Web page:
DALLAS (Reuters Breakingviews) - President Donald Trump’s “coal first” drive is under way in earnest. The U.S. Environmental Protection Agency, run by Scott Pruitt, on Tuesday formally set out plans to reverse Obama-era pollution rules. Meanwhile the Department of Energy, run by former Texas Governor Rick Perry, wants regulatory changes that favor nuclear and coal power generation. Even if both happen, the closure of a Texan coal-fired power plant shows the economic and social forces pushing the other way.
Pruitt wants to get rid of Barack Obama’s so-called Clean Power Plan on the grounds it overstepped the EPA’s authority. Though implementation was in any case held up in the Supreme Court, the goal of the CPP was to reduce the damaging smog and emissions that coal plants, in particular, produce.
Perry, meanwhile, wrote last month to the federal electricity regulator urging new rules that would, in effect, subsidize electricity providers capable of holding a 90-day supply of fuel to guard against disruptions. This would notably help coal plants as well as nuclear power installations, for example.
These initiatives may face legal hurdles of their own, and Perry’s could also run up against the Federal Energy Regulatory Commission’s inclination to do things its own way. If they make it into the rule book, however, the impact may still be mainly felt in Trump’s rhetoric as he tries to rally America’s coal country.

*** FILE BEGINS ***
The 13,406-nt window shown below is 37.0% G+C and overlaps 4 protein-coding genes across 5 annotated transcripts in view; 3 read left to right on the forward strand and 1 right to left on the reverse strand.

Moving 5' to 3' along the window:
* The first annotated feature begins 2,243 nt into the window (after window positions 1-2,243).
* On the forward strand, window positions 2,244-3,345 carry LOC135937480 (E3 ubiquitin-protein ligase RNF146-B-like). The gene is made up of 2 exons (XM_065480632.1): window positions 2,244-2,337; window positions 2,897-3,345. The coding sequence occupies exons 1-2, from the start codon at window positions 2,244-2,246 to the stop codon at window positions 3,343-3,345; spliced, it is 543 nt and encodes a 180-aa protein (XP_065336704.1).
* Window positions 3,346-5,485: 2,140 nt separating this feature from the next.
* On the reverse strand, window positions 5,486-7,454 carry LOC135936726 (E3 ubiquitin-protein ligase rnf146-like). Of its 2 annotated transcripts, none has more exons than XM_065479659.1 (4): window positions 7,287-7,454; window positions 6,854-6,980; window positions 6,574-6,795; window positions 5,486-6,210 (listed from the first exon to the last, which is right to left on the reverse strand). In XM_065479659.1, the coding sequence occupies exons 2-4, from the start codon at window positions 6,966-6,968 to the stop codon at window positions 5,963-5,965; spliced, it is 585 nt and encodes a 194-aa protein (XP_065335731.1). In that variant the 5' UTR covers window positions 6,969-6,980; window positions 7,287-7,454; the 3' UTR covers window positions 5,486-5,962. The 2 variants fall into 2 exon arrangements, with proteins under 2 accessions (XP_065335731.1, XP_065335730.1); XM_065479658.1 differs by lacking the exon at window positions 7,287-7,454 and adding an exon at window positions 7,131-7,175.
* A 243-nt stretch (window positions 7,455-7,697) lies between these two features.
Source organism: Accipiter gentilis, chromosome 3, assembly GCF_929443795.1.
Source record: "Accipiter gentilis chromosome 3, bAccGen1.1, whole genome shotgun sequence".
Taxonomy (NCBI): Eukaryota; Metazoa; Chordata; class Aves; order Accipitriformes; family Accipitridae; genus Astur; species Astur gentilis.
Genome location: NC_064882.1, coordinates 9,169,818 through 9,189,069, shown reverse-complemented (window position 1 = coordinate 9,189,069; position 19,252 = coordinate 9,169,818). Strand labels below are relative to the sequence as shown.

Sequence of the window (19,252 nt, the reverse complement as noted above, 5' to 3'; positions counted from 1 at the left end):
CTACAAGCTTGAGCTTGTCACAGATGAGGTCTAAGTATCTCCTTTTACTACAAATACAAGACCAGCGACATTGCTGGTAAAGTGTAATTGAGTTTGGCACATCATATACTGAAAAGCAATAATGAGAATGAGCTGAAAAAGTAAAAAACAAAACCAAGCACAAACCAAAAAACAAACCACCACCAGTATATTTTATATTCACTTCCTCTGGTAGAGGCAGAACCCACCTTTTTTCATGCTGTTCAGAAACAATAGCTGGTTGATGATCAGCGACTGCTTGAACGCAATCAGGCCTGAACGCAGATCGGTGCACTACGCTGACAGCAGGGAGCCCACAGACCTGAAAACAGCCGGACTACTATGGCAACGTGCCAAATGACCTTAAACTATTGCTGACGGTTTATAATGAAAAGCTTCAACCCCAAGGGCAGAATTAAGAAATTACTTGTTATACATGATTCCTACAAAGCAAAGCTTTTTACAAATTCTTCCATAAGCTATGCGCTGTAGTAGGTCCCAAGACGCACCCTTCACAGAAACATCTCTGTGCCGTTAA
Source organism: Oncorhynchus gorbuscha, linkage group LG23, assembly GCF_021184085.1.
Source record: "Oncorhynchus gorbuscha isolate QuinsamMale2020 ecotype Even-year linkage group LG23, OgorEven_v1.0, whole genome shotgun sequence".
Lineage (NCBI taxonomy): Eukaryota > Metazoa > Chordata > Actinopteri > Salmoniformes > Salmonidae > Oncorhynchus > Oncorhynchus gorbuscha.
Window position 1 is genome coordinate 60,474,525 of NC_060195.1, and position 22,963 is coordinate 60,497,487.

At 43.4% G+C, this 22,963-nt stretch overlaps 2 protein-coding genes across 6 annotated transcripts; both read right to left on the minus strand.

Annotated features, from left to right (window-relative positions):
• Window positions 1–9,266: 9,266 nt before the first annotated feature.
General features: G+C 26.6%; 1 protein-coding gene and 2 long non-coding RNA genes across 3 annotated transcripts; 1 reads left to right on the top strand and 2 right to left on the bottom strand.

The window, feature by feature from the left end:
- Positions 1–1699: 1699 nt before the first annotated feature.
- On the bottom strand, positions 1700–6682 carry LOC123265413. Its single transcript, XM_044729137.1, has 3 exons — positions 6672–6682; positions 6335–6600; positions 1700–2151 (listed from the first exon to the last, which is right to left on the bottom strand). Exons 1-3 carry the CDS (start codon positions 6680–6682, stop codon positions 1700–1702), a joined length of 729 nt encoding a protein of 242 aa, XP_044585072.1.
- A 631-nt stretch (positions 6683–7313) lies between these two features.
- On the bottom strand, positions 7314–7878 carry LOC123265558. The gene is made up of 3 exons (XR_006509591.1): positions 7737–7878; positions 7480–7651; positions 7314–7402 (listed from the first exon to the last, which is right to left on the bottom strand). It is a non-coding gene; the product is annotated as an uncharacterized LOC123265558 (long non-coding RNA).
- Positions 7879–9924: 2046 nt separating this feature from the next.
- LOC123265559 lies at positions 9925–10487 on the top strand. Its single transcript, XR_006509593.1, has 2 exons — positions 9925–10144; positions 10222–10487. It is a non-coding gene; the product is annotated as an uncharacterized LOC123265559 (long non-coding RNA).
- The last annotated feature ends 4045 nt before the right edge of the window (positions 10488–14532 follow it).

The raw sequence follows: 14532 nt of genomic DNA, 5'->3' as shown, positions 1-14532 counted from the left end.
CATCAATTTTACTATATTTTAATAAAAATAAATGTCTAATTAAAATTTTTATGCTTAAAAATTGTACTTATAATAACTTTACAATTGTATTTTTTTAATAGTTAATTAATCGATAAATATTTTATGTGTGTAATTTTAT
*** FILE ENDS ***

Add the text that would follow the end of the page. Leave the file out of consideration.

Economic forces, starting with low natural-gas prices, are shifting the other way. Just last week, a unit of Vistra Energy said that it would soon close one of the largest coal-powered plants in Texas even as Vistra is investing in solar facilities in the state. Profitability at the coal plant, operating for more than 40 years, has been undermined by low wholesale electricity prices, driven down by abundant gas. Meanwhile concerns about pollution and its effect on the climate are steadily rising among Americans, according to Gallup.
A recent survey by engineers Black & Veatch showed only 2 percent of utilities planned to add coal-fired generation to their power systems. Close to half aimed to add solar or wind power. Trump’s rearguard coal defense looks set to be swept away by more powerful currents.
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- U.S. Environmental Protection Agency head Scott Pruitt on Oct. 10 issued a notice to repeal the so-called Clean Power Plan, an Obama-era regulation that sought to reduce emissions dramatically. In a statement, Pruitt said the CPP had exceeded the limits of the EPA’s authority and was inconsistent with the Clean Air Act.
- Secretary of Energy Rick Perry on Sept. 28 sent a letter to the members of the Federal Energy Regulatory Commission proposing changes to rules governing the U.S. electrical grid. The proposed rules would help subsidize electricity providers capable of holding a 90-day fuel supply, effectively favoring nuclear and coal plants over, for example, renewable energy.
- Luminant, a subsidiary of Vistra Energy, on Oct. 6 said that it would retire its 1,800 megawatt Monticello Power Plant in Titus County, Texas. The plant, in operation for more than 40 years, is one of the largest coal-fired plants in the state.